Black graduates’ disadvantage in job market grows over time, study finds

Hefce research explores proportion of university leavers in professional jobs in years following end of course

October 1, 2015
White chess pawn with black pieces in background

University leavers from some ethnic minorities face growing disadvantages in the job market in the years after graduation, a study has revealed.

An analysis of graduate outcomes conducted by the Higher Education Funding Council for England found that, while only 64.1 per cent of students who left university during the recession in 2009 were in so-called professional jobs six months later, this had increased to 77.8 per cent after three and a half years.

However, there was significant variation in the prospects for graduates from different ethnic groups, according to data from the Destinations of Leavers from Higher Education survey.

Black Caribbean students were the least likely to be in graduate-level roles six months after graduation, with 55.4 per cent in this category. This was 9.3 percentage points lower than the highest rate of 64.7 per cent, observed among white graduates.

But three years later, the gap between the highest and lowest professional employment rates had widened to 13.2 percentage points. Only 65.9 per cent of black African graduates were in professional jobs at this stage, while Indian and white graduates had the highest rates, of 79.1 per cent and 78.7 per cent respectively.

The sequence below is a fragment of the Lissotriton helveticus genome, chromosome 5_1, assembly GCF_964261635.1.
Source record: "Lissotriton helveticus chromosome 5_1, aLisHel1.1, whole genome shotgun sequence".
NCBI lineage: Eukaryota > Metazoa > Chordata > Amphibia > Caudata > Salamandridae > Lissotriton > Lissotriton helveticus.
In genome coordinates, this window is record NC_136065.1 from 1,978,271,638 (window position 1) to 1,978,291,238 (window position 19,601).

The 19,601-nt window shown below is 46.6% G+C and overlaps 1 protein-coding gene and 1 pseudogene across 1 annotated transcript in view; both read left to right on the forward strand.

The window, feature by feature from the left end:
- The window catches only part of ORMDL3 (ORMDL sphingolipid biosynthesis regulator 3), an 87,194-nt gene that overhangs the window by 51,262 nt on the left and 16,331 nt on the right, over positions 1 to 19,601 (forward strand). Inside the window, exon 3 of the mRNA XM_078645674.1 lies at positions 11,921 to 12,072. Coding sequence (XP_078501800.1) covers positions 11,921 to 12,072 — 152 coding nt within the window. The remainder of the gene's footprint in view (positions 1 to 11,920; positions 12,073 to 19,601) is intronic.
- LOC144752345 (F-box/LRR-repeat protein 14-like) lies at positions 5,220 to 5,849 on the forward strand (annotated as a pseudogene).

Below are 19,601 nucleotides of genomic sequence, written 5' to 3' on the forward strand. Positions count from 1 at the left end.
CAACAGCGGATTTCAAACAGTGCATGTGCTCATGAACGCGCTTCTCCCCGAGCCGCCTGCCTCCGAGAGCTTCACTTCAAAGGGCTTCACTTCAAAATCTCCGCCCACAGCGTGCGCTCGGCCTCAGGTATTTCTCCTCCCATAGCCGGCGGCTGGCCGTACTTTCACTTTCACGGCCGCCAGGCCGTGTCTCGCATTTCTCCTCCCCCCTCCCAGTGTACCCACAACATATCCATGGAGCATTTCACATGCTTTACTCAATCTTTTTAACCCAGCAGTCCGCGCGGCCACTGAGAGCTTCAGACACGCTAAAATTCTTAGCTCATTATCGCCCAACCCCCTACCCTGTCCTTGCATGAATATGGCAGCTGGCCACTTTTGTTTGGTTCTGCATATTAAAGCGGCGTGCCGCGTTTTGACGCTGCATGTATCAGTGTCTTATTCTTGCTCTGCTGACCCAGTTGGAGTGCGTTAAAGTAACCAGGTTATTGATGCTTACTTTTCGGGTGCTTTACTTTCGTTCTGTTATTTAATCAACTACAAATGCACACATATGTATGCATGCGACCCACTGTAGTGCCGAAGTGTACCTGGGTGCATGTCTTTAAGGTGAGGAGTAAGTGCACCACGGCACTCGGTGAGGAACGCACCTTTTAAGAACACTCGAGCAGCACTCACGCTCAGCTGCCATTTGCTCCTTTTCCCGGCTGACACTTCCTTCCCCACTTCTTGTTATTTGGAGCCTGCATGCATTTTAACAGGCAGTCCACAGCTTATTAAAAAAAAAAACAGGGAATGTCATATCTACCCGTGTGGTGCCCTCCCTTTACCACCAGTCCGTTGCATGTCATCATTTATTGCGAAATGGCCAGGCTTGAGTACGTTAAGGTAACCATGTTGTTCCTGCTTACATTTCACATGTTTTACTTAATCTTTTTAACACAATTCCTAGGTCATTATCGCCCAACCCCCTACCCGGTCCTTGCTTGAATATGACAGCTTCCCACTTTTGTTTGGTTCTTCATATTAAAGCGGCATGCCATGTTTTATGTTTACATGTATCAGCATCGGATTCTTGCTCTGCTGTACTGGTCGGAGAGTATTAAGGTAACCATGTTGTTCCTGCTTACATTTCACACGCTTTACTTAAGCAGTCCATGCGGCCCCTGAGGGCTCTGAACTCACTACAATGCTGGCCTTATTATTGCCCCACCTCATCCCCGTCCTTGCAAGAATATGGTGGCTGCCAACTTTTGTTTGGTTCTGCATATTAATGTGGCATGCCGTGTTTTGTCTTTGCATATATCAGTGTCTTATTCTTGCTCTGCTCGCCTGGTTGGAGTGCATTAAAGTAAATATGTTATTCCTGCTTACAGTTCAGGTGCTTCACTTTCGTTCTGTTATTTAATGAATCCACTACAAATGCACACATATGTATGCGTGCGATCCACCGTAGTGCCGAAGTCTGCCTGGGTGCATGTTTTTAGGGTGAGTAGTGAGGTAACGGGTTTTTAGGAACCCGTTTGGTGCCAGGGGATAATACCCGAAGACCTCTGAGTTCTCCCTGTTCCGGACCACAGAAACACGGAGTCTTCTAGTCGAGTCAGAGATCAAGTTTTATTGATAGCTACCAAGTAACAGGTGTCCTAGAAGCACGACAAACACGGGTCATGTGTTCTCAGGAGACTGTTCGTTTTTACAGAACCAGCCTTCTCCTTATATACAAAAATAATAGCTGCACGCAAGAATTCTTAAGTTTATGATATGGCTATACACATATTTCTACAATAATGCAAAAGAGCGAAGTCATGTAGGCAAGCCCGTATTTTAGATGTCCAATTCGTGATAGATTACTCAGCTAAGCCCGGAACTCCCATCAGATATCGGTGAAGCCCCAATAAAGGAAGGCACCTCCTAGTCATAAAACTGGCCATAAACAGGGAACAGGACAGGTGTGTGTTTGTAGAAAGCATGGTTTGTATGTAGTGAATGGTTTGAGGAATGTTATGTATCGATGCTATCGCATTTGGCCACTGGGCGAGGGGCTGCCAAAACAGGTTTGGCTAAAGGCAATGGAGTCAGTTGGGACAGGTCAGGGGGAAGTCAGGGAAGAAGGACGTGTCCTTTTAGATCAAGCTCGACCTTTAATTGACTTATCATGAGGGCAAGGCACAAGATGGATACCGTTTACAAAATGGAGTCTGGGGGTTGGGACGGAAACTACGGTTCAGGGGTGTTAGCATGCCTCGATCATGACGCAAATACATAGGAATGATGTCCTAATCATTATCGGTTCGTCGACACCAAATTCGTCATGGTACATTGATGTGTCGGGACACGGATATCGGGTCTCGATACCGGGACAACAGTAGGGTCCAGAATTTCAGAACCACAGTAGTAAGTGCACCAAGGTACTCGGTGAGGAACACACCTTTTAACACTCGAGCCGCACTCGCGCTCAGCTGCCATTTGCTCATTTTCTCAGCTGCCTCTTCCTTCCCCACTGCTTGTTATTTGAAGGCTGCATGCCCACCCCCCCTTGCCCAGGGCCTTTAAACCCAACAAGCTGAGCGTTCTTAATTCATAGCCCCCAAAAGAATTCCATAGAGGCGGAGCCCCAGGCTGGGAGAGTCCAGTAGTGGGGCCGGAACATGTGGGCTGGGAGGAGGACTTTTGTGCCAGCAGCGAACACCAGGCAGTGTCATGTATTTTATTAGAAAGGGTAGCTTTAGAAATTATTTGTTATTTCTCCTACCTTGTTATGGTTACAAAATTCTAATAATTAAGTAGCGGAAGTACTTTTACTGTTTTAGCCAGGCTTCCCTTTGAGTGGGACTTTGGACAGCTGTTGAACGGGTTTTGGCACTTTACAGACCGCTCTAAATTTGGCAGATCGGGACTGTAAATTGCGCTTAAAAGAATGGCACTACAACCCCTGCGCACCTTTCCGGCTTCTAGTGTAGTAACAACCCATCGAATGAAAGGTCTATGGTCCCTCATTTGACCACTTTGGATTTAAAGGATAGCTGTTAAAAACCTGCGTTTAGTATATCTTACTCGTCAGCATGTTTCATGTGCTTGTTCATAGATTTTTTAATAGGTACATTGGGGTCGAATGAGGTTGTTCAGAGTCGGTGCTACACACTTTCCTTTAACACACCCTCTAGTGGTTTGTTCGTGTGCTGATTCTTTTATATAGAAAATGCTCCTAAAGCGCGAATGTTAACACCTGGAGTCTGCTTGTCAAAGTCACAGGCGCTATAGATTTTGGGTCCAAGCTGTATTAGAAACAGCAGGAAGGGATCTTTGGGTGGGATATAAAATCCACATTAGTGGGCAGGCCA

Les Ebdon, the director of fair access to higher education, said that universities needed to do more “to help ensure that students from all backgrounds are able to fulfil their potential”.

“Despite having studied hard to get to university, many students from disadvantaged backgrounds continue to face barriers to success after they graduate,” he said.

The proportion of qualifiers who were in further study or employment, professional or otherwise, rose from 90 per cent six months after graduation to 96.4 per cent at three and a half years.

Again, there were significant differences in the prospects for students from different backgrounds, but these tended to narrow over time.

Chinese graduates had the lowest overall employment rate six months after graduation, at 78.4 per cent. This was 12.8 percentage points lower than the highest rate, among white qualifiers (91.2 per cent).

However, three and a half years after leaving university, Chinese graduates had an employment rate (96.5 per cent) similar to their white peers (97.2 per cent). Black African graduates had the lowest employment rate at this stage, at 88.1 per cent, 9.1 percentage points lower than the highest rate.


Print headline: Black graduates’ job prospects worsen over time

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